After you find preferences.xml, close Inkscape (all instances).

If you are resetting your prefs just because you want to, or maybe as part of a clean installation, then just delete that file. The next time you start Inkscape, a new one, with all the default settings will be automatically created. 

If you are resetting your prefs as a troubleshooting step, and you don’t necessarily want to lose all your carefully set options, then rename that file (maybe to something like preferences-old.xml).  The next time you start Inkscape, a new preferences.xml will be created, with all the default options. If that solves your problem, then you’ll have to find some way to figure out which option was causing your problem.  If it doesn’t solve your problem, then you can delete the newly created preferences.xml; then rename preferences-old.xml back to what it was originally (restoring your carefully set options); and look somewhere else for what was causing your problem.

How to create graphics in CMYK color space with Inkscape

Inkscape currently does not support color management for file export. Developers have begun to discuss the best ways to do this, including potentially with crowdfunding or donations, but actual work has not started yet.  Meanwhile, there are a couple of other options available:

  • There is an extension for exporting color-managed JPEG images.
  • You can use the open source Ghostscript program or ImageMagick to convert between color spaces on the command line
  • The open source Desktop Publishing software Scribus offers everything you need for your print workflow. Import your SVG image (in RGB) into Scribus, adjust color profiles there, then let Scribus do the work when you choose to output for printer.
  • You can also assign the CMYK values in Inkscape already, and then import those into Scribus. This tutorial describes the process.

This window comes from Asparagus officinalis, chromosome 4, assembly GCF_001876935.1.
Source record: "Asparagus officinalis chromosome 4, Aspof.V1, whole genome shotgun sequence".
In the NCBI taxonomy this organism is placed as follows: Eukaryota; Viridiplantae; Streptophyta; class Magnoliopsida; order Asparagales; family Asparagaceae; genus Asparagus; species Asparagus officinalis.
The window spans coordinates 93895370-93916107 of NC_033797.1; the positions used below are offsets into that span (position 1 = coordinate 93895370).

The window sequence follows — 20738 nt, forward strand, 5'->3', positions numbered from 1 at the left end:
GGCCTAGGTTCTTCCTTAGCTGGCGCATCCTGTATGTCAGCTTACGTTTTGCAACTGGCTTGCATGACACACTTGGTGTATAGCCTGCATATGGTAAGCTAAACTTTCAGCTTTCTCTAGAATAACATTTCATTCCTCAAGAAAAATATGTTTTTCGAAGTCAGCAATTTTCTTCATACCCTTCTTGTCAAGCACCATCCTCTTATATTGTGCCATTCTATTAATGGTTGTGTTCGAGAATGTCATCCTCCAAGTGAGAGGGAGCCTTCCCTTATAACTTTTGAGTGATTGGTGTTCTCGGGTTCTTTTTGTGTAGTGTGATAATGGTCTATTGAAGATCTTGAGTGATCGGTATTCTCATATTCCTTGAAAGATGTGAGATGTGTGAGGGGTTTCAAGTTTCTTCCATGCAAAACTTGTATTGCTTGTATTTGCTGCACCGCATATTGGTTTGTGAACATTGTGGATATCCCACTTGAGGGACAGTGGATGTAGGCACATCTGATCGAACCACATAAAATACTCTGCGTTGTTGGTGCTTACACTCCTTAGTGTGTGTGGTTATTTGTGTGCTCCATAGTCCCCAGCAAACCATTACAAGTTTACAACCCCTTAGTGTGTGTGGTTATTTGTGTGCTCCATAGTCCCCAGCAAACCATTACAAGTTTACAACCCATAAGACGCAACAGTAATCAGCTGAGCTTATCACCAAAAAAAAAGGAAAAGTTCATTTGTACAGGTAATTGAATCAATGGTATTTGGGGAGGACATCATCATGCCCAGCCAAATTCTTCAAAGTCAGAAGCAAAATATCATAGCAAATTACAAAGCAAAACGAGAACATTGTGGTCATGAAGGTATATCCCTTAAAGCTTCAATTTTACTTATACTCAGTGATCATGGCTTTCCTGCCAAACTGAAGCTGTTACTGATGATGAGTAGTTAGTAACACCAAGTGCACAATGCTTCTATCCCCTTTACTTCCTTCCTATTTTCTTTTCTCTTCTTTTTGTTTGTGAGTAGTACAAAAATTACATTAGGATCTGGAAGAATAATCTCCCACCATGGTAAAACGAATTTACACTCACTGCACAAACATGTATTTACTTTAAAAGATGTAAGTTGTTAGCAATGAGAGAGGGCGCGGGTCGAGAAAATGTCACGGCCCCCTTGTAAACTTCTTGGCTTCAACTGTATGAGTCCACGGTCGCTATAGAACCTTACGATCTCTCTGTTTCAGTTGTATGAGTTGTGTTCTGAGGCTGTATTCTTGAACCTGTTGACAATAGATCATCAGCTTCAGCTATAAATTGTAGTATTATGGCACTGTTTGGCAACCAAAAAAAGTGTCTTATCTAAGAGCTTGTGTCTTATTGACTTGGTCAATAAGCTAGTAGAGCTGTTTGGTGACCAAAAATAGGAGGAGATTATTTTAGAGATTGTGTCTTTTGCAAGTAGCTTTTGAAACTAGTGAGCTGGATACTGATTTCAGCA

• The sk1 project aims to create an open source vector editor that supports a color-managed workflow. It can import many simple SVG files created in Inkscape, but does not support many features that Inkscape supports.

Where to find a list of all keyboard shortcuts

From inside the Inkscape program, go to Help menu > Keys and Mouse Reference, or visit this page directly (reference for Inkscape 0.91).

How to use Inkscape from the command line

Please see Help menu > Command Line Options (or online, or man inkscape on Unix). There also is some info in the manual.

Using the command line interface on Windows has certain limitations and specific requirements. As of the 0.48.2 release, the windows installer will copy two files, inkscape.exe and inkscape.com, into your Inkscape directory. The start menu shortcut points to inkscape.exe, which does not write any output to the console. However, if you type ‘inkscape’ from a command prompt, and if the install directory (C:\Program Files (x86)\Inkscape\) is in your path, then inkscape.com will be executed. This is actually a windows executable, that calls inkscape.exe and attaches it to the console window, thus displaying stdout and stderr to the console.

If you type “inkscape.exe” from a command prompt, things like exporting or converting to plain SVG will work, but will not output error messages or warnings to the console.

If you are using an older version of Inkscape, or just wish for historical context, see this mailing list thread.

Where to find more help with Inkscape

On your own:

  1. Help menu > Inkscape manual (requires internet connection). The Inkscape manual is also available as a book or ebook.
  2. Help menu > Tutorials
  3. Floss Manual
  4. Besides those manuals, there are several books instructing how to use Inkscape — too many to list here. Check with your favorite book seller.